|Publication number||US4893544 A|
|Application number||US 07/245,977|
|Publication date||Jan 16, 1990|
|Filing date||Sep 19, 1988|
|Priority date||Aug 21, 1984|
|Publication number||07245977, 245977, US 4893544 A, US 4893544A, US-A-4893544, US4893544 A, US4893544A|
|Inventors||Mark R. Hawley, Gerald B. Lucas|
|Original Assignee||D. C. Brennan Firearms, Inc.|
|Export Citation||BiBTeX, EndNote, RefMan|
|Patent Citations (18), Non-Patent Citations (3), Referenced by (15), Classifications (4), Legal Events (6)|
|External Links: USPTO, USPTO Assignment, Espacenet|
This application is a continuation of application Ser. No. 033,518, filed Apr. 1, 1987, now abandoned, which is a continuation of application Ser. No. 642,784, filed Aug. 21, 1984, now U.S. Pat. No. 4,664,014.
This invention relates to flash suppression devices for firearm muzzles.
When a firearm is discharged, the propellant gases that were generated by the combustion of the propellant powder exit the muzzle in the wake of the projectile. This instantaneous discharge of hot propellant gas mixes vigorously with the ambient atmosphere, and certain chemical moieties in the propellant gases have a propensity to ignite by combining with atmospheric oxygen and producing a reaction which results in the release of a certain amount of energy. This energy release is accompanied by an increase in muzzle blast and the emittance of visible light. In conditions of low ambient light, e.g., at night, this flash not only discloses the location of the firer, but also destroys his night vision, especially if his eyesight had been accommodated to low light level prior to the discharge.
The jet of propellant gases also contributes materially to the recoil of the firearm, as the momentum of both projectile and propellant is imparted to the firearm. Because the velocity of the propellant gas jet is typically much higher than that of the projectile, the powder gases contribute a large fraction of the recoil energy to the firearm.
Prior art has repeatedly addressed the management of the energy of the escaping propellant gases. It has long been the practice for both small arms and cannon to equip the barrel with a muzzle brake which diverts part of the propellant gases rearward or at right angles to the muzzle exit, thus eliminating that portion of the recoil. Small arms, particularly assault rifles, submachine guns, and machine guns, are ordinarily equipped with muzzle devices intended to suppress the flash which would usually be expected upon discharge. On occasion, muzzle devices having the dual purpose of reducing both flash and recoil are fitted.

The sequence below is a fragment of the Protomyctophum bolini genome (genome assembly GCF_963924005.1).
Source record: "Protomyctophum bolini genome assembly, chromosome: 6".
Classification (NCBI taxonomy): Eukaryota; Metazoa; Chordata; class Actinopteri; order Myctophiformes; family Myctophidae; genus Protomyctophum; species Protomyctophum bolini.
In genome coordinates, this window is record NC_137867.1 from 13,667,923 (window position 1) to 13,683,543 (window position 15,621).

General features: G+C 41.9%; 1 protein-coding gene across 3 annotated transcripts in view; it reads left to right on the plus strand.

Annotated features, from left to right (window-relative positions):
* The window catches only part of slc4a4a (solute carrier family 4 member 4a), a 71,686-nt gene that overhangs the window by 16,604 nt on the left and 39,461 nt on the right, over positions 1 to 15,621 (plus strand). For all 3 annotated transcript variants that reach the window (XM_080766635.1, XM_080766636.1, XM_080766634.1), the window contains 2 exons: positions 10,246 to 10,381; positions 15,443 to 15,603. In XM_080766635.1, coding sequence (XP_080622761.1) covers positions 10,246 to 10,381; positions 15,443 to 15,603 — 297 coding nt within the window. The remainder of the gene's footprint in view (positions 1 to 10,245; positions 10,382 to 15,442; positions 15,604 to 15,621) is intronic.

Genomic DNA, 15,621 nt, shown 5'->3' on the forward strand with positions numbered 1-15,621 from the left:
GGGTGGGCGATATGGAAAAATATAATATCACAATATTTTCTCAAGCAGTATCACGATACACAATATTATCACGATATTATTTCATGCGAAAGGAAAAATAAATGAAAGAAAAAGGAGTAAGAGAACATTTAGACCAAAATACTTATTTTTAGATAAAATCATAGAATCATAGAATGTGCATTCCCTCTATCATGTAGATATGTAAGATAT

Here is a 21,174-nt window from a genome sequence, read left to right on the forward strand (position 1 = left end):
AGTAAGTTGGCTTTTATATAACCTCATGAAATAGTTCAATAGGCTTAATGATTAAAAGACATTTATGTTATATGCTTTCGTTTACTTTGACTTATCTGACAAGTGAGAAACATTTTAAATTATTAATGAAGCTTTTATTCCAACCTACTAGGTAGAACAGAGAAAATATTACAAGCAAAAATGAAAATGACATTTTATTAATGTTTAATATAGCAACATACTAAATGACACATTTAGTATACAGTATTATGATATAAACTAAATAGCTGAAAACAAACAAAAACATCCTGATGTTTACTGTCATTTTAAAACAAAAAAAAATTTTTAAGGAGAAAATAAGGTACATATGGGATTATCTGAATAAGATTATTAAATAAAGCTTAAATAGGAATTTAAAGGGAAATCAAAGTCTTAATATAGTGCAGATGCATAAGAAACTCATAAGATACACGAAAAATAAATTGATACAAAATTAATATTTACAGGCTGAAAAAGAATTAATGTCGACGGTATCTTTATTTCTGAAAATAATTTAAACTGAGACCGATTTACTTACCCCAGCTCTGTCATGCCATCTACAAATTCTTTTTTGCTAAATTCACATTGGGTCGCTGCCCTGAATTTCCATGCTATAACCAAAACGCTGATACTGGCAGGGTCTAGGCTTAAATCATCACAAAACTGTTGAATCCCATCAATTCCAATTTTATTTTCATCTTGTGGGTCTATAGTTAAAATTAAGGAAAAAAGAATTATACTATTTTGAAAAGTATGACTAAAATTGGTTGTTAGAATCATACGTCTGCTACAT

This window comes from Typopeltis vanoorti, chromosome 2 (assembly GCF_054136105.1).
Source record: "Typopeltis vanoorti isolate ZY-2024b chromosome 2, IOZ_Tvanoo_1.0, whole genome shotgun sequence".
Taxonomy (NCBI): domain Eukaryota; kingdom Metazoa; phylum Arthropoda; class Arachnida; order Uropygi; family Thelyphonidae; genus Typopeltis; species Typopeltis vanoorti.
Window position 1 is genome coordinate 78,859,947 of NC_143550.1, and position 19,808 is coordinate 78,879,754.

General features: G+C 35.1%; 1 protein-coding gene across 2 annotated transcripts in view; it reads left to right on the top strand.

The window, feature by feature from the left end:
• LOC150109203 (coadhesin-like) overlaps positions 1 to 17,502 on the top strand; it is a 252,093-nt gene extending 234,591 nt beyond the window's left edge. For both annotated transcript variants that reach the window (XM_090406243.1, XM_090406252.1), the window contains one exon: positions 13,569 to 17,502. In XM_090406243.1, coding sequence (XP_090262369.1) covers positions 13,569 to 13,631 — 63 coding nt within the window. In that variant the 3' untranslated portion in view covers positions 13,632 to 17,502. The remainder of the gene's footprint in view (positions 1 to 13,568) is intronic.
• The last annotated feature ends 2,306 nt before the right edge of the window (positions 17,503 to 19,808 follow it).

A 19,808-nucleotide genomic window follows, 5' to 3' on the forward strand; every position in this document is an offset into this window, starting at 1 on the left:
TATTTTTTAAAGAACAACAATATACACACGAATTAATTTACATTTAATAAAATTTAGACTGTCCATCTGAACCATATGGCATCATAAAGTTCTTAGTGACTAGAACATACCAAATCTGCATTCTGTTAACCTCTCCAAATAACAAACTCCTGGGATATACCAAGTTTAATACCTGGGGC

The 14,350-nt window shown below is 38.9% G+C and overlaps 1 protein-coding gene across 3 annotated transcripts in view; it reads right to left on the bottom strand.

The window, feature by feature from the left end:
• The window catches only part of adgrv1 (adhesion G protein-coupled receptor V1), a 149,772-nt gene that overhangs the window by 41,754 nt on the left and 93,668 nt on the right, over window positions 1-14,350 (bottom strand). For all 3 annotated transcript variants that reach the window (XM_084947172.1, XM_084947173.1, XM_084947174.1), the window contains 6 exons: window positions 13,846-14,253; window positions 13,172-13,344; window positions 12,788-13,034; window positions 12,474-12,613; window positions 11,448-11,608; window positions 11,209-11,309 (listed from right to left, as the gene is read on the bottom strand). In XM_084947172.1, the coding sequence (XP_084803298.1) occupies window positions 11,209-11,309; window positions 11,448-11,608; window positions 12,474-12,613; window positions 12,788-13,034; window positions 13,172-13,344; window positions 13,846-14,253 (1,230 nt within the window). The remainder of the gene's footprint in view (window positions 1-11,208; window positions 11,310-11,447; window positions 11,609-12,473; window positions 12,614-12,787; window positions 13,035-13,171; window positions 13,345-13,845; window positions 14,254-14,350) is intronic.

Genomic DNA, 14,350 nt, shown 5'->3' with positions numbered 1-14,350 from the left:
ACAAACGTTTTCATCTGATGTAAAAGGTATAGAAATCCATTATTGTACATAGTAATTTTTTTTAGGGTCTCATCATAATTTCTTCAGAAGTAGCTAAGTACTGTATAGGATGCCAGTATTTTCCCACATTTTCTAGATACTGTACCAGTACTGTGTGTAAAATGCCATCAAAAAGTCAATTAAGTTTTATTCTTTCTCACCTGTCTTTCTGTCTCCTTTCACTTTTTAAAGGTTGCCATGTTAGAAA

In the prior art, flash suppression has been sought in three different ways: (1) Chemical constituents are incorporated into the propellant powder so that the reaction between the powder gases and atmospheric oxygen is impeded; (2) A shroud is fitted to the muzzle to simply hide the flash; and (3) The powder gases are vented in such a way as to mix them with the atmosphere so that the conditions to initiate and support combustion are not attained. Method (1) is independent of the firearm, and most modern propellants incorporate a flash suppression additive.
In contrast, recoil reduction has always been addressed from the single approach of diverting the powder gases so that a smaller component of the recoil force is along the axis of the barrel.
It is an objective of this invention to eliminate the visible flash from the muzzle of a firearm when discharged in an environment of low ambient illumination. It is an additional objective to reduce the perceived recoil of weapons that incorporate this device, so that the effectiveness of the weapon is improved, as well as its controllability, in fully automatic fire.